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On The Cover:

Be Safe, Be Seen This Halloween a Message for Parents
By Lou Hunsinger Jr.

Trick-or-Treating is a time honored part of the Halloween experience. It also presents some safety challenges since children are crossing busy streets in the dark and some of their costumes have limited visibility for those who wear them as well as the drivers who drive the streets during this time.

Webb Weekly as a public service is presenting these safety tips for children and their parents who are trying their best to enjoy this fun holiday.

Parents, did you know that pedestrian fatalities among young children are four times higher on Halloween than on any other evening of the year?

The reason?

According to Chris Smith, Highway Safety Specialist, “Halloween activities usually begin after dark and involve costumes that are either less visible or limit a child’s ability to see and hear.”

Children are distracted by costumes, playfulness and pressures to get the most candy in a short time.

“Add to this the fact that children are small and hard to see, and are impulsive and don’t understand traffic,” Smith said.

Help your young trick-or-treater be safe.

The Safe Communities Task Force of the Lycoming County Health Improvement Program advises parents to follow the “10 Steps to a Safe Halloween” by having children:

1. Wear shoes that fit;

2. Use face paint, not a mask. If wearing a mask is the only option, be sure the eye holes are large enough that your child’s vision is not restricted.

3. Wear a costume short enough and easy to walk in. Use flexible props;

4. Be Safe. Be Seen. Wear bright colors. Use a flashlight, blinky lights and reflective strips;

5. Walk in a group - the bigger the cluster the easier it is to be seen;

6. Stop at the curb or edge of the road. Cross at corners;

7. Walk on sidewalks – not lawns. If there are no sidewalks, walk on the left side, off the road, facing traffic;

8. Look LEFT-RIGHT-LEFT before crossing;

9. Walk-don’t run-across the street; and

10. Under age 10 – always cross with someone older, preferably an adult.

As the person who is distributing the Halloween treats, Smith advises that you “make your house trick-or-treat friendly.” Be sure cars are parked in the driveway and not blocking sidewalks and that the walkway to your house is well lighted and free of obstacles.

Those drivers that will be out on the streets traveling should also be extra mindful and take greater care in looking out for trick-or-treaters and should always be ready for the unexpected such as a child inadvertently darting into the street and into traffic.

Some additional Halloween safety tips come from the Halloween Safety Guide website.

Children should always go out trick or treating accompanied by a responsible adult. If you have a group of kids going, the parents should choose two or three of them to go along and keep an eye on things.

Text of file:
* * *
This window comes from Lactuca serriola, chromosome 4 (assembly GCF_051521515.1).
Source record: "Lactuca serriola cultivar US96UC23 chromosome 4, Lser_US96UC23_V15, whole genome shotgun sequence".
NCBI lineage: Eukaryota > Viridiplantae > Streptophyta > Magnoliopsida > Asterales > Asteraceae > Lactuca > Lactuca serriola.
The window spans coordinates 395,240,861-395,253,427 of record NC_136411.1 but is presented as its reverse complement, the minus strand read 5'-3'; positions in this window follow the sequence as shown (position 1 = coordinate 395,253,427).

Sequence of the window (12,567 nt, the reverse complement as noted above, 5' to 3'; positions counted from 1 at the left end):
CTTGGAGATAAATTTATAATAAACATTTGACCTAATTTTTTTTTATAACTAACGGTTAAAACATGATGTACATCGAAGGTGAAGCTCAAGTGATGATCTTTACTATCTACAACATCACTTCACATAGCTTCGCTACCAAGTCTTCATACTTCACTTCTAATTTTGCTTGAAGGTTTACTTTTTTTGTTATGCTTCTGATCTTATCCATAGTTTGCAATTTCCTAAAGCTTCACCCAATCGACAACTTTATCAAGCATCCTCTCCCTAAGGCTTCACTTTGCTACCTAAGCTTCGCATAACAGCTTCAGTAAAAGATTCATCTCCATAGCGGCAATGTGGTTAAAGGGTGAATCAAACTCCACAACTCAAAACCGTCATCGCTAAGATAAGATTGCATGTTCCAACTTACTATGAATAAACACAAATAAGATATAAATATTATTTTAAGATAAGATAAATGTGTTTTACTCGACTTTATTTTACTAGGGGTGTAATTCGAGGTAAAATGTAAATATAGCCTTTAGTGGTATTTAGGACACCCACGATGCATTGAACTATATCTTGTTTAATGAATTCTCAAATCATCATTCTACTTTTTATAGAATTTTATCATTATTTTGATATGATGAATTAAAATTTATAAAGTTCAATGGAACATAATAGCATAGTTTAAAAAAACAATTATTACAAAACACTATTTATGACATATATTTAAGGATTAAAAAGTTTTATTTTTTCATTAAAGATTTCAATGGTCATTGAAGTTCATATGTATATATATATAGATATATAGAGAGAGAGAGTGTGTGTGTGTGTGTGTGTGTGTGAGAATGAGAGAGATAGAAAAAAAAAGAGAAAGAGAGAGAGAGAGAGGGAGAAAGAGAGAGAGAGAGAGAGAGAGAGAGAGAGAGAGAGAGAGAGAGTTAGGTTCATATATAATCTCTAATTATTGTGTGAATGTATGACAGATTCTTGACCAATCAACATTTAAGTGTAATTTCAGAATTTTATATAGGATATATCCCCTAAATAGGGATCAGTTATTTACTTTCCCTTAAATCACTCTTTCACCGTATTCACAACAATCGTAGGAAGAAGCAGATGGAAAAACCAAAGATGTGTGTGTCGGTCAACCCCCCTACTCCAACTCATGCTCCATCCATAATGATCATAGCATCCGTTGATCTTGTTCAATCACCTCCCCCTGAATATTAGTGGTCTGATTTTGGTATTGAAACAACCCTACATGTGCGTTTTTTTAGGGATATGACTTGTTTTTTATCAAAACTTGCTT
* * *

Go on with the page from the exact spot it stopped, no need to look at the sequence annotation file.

Plan a safe route so parents know where their older kids will be at all times. Set a time for their return home. Make sure that your child is old enough and responsible enough to go out by themselves. Make sure that they have a cell phone.

Let your children know not to cut through back alleys and fields if they are out alone. Make sure they know to stay in populated areas and not to go off the beaten track. Let them know to stay in well lighted areas with lots of people around. Explain to them why it can be dangerous for kids not to do this. If they are going out alone, they are old enough to know what can happen to them in a bad situation and how to stop it from happening.

Instruct your children not to eat any treats until they bring them home to be examined by you. This way you can check for any problem candy and get the pick of the best stuff!

Instruct your child to never go into the home of a stranger or get into their car. Explain why this is not a good idea and what to do if someone approaches them and tries to talk to them.

Make sure your child carries a flashlight, glow stick or has reflective tape on their costume to make them more visible to cars.

Let them know that they should stay together as a group if going out to Trick-or-Treat without an adult.


Area Trick-or-Treat Hours Listed
By Lou Hunsinger Jr.

Because Halloween falls on a Friday this year and several high school football games will be contested that night, some municipalities have varied their Trick-Or-Treat hours from that night.

We want to make sure that all the ghouls and goblins that seek Halloween goodies know what night they can seek these ghostly treasures.

The following locations will be holding Trick-Or Treat hours on Thursday, October 30.

Montoursville, from 6 to 8 p.m.

Muncy, from 6 to 8 p.m. In addition there will be a Halloween Parade that starts at 5:30 p.m. at the Paul Geringer Fire Hall on Main Street and proceeds up Main Street to West Penn Street and turns onto West Penn and ends at the high school.

Hughesville, from 6 to 8 p.m. They will also have a Halloween Parade that forms in the high school parking lot at 5 p.m. and starts at 5:30 p.m.

Montgomery, 6:30 to 8 p.m. There will be a Halloween Parade that forms in the vicinity of the Weis Market and Main and Penn streets and ends at the American Legion post.

The following municipalities will have their Trick-Or Treat hours on Friday, October 31.

Williamsport, South Williamsport, Jersey Shore, Old Lycoming Township, and Loyalsock Township, all of these localities will have hours from 6 to 8 p.m. that night.

 
 
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